On the one-hour drive home to Belmopan he updated me on the house, the dogs and Fill’s garden.
“Maria is there now cleaning everything. The landlord said he will stop by later this evening with Rhianna and Rio. They are doing great and are going to be so excited to see you.”
“No offense, I owe you my life, but I definitely came back for the dogs.”
We laughed. The car ride was light, but as we pulled left off the Philip Goldson Highway onto the unmarked, dirt road towards the bungalow-style home on Kentia Street, I started to feel the heat of dread and fear.
“You ok?” Shawn asked, hesitant to take his eyes off a road littered with crater-sized potholes. “Went quiet all of the sudden.”
“I’ll be ok.”
“You don’t have to go there, you know. You can stay with me.”
“No. No. I have to do this. I have to be there. Fill is there. I mean, his garden is. I’ve got to take care of his banana trees. That’s what he would’ve wanted.”
“We’ll find you a gardener. I was out there watering the plants, but they need someone with a greener thumb.”
“No. I got this. It will give me something to do. Meaning.”
We pulled in under the corrugated steel car park. Three giant bushes of bright, red ghost peppers screamed ‘welcome home.’
“The garden looks amazing, Shawn. Those habaneros are like Michael Jackson-Thriller- jacket red. I should start a hot sauce business.”
We exited the Cherokee, Shawn moonwalking terribly towards the trunk. This time, I had just one bag.
“I see you came back a lot lighter all around,” Shawn joked as he pulled the Kenneth Cole logo’d suitcase out of the back.
“Yeah I gave one of Fill’s surfboards to his buddy Gabriel in Rio de Janeiro.”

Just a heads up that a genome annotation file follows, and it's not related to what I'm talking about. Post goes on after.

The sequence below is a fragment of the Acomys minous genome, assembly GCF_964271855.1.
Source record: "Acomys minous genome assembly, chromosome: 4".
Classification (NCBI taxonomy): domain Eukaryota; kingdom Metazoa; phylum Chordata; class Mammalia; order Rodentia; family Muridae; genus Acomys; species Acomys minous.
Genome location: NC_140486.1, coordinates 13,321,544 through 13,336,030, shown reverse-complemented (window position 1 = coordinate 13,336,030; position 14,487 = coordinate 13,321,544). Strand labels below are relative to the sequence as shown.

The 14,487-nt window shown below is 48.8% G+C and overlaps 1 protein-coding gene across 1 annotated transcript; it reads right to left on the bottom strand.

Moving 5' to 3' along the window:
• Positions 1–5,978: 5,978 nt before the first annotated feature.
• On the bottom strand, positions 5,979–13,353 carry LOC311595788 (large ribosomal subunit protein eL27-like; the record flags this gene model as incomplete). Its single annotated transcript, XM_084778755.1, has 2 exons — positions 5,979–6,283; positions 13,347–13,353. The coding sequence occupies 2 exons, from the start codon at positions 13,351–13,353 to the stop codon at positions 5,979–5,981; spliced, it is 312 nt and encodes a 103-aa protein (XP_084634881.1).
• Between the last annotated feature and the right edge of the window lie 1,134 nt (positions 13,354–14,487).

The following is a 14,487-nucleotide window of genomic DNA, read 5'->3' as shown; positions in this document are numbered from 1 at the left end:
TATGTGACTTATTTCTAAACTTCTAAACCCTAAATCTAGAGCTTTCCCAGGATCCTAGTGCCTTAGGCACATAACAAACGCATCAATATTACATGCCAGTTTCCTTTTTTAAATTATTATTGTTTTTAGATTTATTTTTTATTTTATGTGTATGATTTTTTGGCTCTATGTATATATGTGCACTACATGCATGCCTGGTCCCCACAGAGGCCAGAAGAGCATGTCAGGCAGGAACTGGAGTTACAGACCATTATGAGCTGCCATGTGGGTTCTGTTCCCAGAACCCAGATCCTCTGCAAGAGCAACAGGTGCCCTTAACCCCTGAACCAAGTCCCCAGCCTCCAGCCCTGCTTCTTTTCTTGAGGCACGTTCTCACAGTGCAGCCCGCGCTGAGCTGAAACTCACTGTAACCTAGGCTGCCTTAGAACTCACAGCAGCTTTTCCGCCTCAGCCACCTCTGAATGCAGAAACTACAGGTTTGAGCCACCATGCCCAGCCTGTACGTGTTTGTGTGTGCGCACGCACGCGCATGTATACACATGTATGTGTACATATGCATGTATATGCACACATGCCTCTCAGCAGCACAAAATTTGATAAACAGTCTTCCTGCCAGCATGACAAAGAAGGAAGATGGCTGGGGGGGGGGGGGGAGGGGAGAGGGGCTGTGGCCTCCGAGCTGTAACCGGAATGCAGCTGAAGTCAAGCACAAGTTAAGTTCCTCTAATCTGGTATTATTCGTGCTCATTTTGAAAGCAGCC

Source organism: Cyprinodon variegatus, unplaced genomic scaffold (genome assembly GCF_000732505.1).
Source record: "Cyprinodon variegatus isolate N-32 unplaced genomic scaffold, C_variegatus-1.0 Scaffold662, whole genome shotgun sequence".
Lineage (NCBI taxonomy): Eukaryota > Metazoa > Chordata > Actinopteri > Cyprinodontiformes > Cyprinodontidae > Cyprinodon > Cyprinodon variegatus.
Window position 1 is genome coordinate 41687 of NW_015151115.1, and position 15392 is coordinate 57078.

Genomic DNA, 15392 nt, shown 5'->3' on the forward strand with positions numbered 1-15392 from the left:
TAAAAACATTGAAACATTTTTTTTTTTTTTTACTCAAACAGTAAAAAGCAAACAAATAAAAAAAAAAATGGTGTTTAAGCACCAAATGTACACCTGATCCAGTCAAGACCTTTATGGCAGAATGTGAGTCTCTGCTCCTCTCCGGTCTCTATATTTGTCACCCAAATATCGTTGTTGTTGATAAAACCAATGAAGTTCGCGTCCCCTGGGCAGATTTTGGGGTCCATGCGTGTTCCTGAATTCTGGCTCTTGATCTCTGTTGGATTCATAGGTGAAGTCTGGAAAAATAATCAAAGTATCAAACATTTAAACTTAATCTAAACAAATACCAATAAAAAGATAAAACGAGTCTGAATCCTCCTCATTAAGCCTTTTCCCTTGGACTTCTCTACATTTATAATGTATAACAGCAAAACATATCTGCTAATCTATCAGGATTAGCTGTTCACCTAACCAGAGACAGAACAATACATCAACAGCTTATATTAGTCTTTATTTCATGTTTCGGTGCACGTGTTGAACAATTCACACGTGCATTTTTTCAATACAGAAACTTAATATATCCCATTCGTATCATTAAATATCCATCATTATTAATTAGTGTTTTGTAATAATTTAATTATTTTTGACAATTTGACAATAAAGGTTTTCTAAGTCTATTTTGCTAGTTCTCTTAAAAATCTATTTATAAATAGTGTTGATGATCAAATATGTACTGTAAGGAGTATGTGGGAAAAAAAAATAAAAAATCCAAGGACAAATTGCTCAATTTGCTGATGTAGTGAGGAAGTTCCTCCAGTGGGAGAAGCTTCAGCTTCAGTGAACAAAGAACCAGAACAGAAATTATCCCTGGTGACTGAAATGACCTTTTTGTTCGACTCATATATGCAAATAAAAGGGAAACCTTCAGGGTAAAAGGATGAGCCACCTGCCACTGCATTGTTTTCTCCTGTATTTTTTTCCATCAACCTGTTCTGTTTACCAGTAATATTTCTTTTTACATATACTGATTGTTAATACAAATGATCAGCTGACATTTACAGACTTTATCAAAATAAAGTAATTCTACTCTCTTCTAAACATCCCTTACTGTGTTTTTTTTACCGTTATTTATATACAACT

Two days after Fill died, Gabriel and his surf buddies at the Aroprador surf club organized a “memorial paddle out.” It is a surfers’ tribute for a fallen friend. Straddling their boards, they formed a circle in the ocean off Ipanema Beach, then splashed the sea with their hands and feet. I watched the video posted on Facebook just a few days after the funeral. I could see the jagged, twin peaks of the Dos Irmãos looming in the background. I imagined me and Fill lying, as we often did, on its steep rock face, watching the tribute below, wondering who died.
“Let’s go inside and see what Maria is up to.”
I hesitate for a moment, staring at the weeping stems of the pillow plant.
“Shawn, before we do. Thank you. Thank you for everything. I couldn’t have come back here if it wasn’t for you.”
“I’m here for you, Jen. Anything you need. I’ll be here.”
Maria is in the kitchen drying a Starbucks coffee mug with a tea towel.
“Hi Maria,” I say, realizing she has no idea Fill is gone. “Thank you for coming.”
“Of course, Señora Jennifer. Welcome home.”
I walk past the bathroom. Mercifully, the door is closed. I walk towards the bedroom. I forgot we had it painted a soft lilac just a few days before Fill died. It looks so pretty. After spending my entire life living in apartments, finally I had the home I always wanted. Finally, I had the family I always wanted. Had.
“So, Jen, look. I am going to leave you so you can settle in. If you need anything, call me. If you decide you can’t stay here, call me. If anything at all comes up, call me. I’m here for you, ok?”